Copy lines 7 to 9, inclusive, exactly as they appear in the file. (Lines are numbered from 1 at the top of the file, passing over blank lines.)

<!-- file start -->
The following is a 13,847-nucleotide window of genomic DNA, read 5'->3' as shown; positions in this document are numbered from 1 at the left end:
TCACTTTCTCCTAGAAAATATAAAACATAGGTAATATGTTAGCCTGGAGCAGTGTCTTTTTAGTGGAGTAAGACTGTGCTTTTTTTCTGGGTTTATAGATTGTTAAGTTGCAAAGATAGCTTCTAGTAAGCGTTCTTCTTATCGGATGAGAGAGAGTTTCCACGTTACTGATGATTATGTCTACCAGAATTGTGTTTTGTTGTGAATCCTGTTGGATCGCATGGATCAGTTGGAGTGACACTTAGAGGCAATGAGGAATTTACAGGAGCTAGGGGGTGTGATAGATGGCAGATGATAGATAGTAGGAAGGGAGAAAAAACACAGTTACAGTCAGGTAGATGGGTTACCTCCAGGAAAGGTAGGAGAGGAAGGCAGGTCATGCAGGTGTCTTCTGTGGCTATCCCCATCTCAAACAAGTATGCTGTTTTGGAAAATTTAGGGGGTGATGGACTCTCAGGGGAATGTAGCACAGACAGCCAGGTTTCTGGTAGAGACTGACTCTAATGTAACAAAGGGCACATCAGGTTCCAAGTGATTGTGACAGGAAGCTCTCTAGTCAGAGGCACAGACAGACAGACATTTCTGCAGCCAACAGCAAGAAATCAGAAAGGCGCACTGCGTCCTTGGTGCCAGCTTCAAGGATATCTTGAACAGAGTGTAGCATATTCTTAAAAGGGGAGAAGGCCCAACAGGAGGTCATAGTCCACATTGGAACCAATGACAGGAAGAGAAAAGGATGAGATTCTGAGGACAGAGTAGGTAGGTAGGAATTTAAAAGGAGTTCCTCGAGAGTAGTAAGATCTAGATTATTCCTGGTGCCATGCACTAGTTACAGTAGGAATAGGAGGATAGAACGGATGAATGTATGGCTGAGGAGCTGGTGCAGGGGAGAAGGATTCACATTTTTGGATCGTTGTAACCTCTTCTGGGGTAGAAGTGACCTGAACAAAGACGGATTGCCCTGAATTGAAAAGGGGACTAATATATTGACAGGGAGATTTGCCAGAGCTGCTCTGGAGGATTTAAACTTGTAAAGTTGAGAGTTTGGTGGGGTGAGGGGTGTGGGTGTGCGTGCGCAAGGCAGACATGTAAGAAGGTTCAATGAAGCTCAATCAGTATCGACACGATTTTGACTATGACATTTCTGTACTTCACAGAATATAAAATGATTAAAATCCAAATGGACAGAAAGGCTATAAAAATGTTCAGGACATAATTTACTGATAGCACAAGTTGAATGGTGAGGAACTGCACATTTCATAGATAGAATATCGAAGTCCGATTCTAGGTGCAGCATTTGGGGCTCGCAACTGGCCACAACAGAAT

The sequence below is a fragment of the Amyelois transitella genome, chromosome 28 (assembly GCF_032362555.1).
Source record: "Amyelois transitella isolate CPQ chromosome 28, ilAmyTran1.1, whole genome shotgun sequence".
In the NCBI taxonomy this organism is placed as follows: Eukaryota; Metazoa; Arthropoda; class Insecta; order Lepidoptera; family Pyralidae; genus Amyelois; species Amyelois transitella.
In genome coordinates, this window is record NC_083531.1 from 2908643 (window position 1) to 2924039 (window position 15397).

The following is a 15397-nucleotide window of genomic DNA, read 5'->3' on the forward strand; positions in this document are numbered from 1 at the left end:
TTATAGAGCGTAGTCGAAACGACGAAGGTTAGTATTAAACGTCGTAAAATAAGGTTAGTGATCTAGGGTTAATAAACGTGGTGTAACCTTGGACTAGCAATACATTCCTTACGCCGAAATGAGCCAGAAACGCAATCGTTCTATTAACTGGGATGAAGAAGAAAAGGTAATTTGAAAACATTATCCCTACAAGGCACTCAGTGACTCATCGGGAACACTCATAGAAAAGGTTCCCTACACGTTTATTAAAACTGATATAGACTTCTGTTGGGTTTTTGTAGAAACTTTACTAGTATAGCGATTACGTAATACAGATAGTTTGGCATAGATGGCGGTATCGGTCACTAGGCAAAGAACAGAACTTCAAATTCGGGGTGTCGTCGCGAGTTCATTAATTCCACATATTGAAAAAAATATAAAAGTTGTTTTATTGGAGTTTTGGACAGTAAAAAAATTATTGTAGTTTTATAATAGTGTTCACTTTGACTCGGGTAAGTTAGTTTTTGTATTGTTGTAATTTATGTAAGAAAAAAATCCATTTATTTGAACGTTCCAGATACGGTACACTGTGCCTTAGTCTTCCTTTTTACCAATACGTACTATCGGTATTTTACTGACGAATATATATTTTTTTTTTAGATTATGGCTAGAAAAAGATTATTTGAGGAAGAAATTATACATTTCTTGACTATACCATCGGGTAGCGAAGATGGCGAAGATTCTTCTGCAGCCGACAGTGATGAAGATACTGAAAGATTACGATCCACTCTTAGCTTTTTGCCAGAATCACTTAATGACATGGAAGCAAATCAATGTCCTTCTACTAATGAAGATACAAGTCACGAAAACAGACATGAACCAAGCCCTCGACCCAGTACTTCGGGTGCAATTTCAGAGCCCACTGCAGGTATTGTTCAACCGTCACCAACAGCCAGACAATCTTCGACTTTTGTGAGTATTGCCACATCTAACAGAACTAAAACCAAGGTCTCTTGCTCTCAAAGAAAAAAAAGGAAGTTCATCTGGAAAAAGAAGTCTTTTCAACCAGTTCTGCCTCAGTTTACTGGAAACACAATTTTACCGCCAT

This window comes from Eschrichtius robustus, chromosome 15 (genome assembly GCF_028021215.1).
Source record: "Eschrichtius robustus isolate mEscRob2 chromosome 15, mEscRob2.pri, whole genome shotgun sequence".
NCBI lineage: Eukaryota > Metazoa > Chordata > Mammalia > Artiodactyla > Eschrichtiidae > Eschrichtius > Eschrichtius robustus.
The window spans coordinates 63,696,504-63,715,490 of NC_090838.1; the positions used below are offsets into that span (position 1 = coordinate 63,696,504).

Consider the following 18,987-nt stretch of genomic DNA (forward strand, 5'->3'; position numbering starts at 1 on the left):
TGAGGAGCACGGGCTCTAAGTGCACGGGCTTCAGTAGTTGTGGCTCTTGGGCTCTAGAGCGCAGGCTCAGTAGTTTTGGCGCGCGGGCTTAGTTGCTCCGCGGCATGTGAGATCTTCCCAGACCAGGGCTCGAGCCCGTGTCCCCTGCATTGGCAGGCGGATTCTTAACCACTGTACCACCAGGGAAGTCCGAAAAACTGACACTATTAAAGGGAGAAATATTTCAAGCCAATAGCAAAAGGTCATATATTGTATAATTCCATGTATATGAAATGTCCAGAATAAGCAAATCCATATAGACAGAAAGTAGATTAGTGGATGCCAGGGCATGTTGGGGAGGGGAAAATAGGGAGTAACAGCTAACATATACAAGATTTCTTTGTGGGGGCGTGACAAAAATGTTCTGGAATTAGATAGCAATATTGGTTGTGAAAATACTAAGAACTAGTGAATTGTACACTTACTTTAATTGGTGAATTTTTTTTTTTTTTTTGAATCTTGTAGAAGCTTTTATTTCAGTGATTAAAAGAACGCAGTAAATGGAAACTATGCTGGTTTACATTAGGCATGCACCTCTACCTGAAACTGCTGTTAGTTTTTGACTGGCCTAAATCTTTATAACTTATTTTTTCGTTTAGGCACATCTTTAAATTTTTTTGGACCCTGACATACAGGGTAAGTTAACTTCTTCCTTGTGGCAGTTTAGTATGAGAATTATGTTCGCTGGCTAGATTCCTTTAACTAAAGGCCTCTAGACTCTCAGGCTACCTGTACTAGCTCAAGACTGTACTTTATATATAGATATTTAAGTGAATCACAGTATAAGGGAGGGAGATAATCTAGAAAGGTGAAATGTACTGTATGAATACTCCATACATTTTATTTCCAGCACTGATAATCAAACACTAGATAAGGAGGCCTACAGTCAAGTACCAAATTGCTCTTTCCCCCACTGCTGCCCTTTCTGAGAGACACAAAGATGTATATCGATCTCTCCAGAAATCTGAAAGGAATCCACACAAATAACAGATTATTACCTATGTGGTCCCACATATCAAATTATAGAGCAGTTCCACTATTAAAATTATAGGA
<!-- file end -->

The following is a 15397-nucleotide window of genomic DNA, read 5'->3' on the forward strand; positions in this document are numbered from 1 at the left end:
TTATAGAGCGTAGTCGAAACGACGAAGGTTAGTATTAAACGTCGTAAAATAAGGTTAGTGATCTAGGGTTAATAAACGTGGTGTAACCTTGGACTAGCAATACATTCCTTACGCCGAAATGAGCCAGAAACGCAATCGTTCTATTAACTGGGATGAAGAAGAAAAGGTAATTTGAAAACATTATCCCTACAAGGCACTCAGTGACTCATCGGGAACACTCATAGAAAAGGTTCCCTACACGTTTATTAAAACTGATATAGACTTCTGTTGGGTTTTTGTAGAAACTTTACTAGTATAGCGATTACGTAATACAGATAGTTTGGCATAGATGGCGGTATCGGTCACTAGGCAAAGAACAGAACTTCAAATTCGGGGTGTCGTCGCGAGTTCATTAATTCCACATATTGAAAAAAATATAAAAGTTGTTTTATTGGAGTTTTGGACAGTAAAAAAATTATTGTAGTTTTATAATAGTGTTCACTTTGACTCGGGTAAGTTAGTTTTTGTATTGTTGTAATTTATGTAAGAAAAAAATCCATTTATTTGAACGTTCCAGATACGGTACACTGTGCCTTAGTCTTCCTTTTTACCAATACGTACTATCGGTATTTTACTGACGAATATATATTTTTTTTTTAGATTATGGCTAGAAAAAGATTATTTGAGGAAGAAATTATACATTTCTTGACTATACCATCGGGTAGCGAAGATGGCGAAGATTCTTCTGCAGCCGACAGTGATGAAGATACTGAAAGATTACGATCCACTCTTAGCTTTTTGCCAGAATCACTTAATGACATGGAAGCAAATCAATGTCCTTCTACTAATGAAGATACAAGTCACGAAAACAGACATGAACCAAGCCCTCGACCCAGTACTTCGGGTGCAATTTCAGAGCCCACTGCAGGTATTGTTCAACCGTCACCAACAGCCAGACAATCTTCGACTTTTGTGAGTATTGCCACATCTAACAGAACTAAAACCAAGGTCTCTTGCTCTCAAAGAAAAAAAAGGAAGTTCATCTGGAAAAAGAAGTCTTTTCAACCAGTTCTGCCTCAGTTTACTGGAAACACAATTTTACCGCCAT

This window comes from Eschrichtius robustus, chromosome 15 (genome assembly GCF_028021215.1).